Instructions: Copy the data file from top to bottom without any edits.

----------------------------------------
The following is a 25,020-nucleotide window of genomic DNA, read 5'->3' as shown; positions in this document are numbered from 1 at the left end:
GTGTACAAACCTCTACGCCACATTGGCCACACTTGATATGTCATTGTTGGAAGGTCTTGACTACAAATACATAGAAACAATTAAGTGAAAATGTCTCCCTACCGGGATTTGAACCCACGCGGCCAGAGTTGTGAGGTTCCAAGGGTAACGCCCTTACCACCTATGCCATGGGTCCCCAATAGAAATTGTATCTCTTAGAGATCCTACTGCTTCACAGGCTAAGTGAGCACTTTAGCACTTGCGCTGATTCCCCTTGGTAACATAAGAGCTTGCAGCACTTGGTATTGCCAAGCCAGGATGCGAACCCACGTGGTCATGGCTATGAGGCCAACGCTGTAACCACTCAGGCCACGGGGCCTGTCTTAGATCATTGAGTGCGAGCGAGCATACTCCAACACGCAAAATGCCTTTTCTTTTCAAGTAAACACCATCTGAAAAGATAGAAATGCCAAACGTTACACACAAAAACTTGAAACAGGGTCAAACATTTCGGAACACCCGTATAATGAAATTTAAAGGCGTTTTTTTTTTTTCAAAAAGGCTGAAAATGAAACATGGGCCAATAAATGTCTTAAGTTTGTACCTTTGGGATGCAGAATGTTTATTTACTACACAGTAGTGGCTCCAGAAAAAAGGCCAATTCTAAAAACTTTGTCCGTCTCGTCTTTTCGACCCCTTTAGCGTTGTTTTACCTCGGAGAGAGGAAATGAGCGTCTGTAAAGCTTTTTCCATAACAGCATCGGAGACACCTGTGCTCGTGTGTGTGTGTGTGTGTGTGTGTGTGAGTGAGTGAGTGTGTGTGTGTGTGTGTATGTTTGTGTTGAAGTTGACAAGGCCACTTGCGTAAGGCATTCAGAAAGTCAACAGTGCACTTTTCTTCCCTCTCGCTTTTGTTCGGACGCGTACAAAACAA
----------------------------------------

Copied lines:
The following is a 25,020-nucleotide window of genomic DNA, read 5'->3' as shown; positions in this document are numbered from 1 at the left end:
GTGTACAAACCTCTACGCCACATTGGCCACACTTGATATGTCATTGTTGGAAGGTCTTGACTACAAATACATAGAAACAATTAAGTGAAAATGTCTCCCTACCGGGATTTGAACCCACGCGGCCAGAGTTGTGAGGTTCCAAGGGTAACGCCCTTACCACCTATGCCATGGGTCCCCAATAGAAATTGTATCTCTTAGAGATCCTACTGCTTCACAGGCTAAGTGAGCACTTTAGCACTTGCGCTGATTCCCCTTGGTAACATAAGAGCTTGCAGCACTTGGTATTGCCAAGCCAGGATGCGAACCCACGTGGTCATGGCTATGAGGCCAACGCTGTAACCACTCAGGCCACGGGGCCTGTCTTAGATCATTGAGTGCGAGCGAGCATACTCCAACACGCAAAATGCCTTTTCTTTTCAAGTAAACACCATCTGAAAAGATAGAAATGCCAAACGTTACACACAAAAACTTGAAACAGGGTCAAACATTTCGGAACACCCGTATAATGAAATTTAAAGGCGTTTTTTTTTTTTCAAAAAGGCTGAAAATGAAACATGGGCCAATAAATGTCTTAAGTTTGTACCTTTGGGATGCAGAATGTTTATTTACTACACAGTAGTGGCTCCAGAAAAAAGGCCAATTCTAAAAACTTTGTCCGTCTCGTCTTTTCGACCCCTTTAGCGTTGTTTTACCTCGGAGAGAGGAAATGAGCGTCTGTAAAGCTTTTTCCATAACAGCATCGGAGACACCTGTGCTCGTGTGTGTGTGTGTGTGTGTGTGTGTGAGTGAGTGAGTGTGTGTGTGTGTGTGTATGTTTGTGTTGAAGTTGACAAGGCCACTTGCGTAAGGCATTCAGAAAGTCAACAGTGCACTTTTCTTCCCTCTCGCTTTTGTTCGGACGCGTACAAAACAA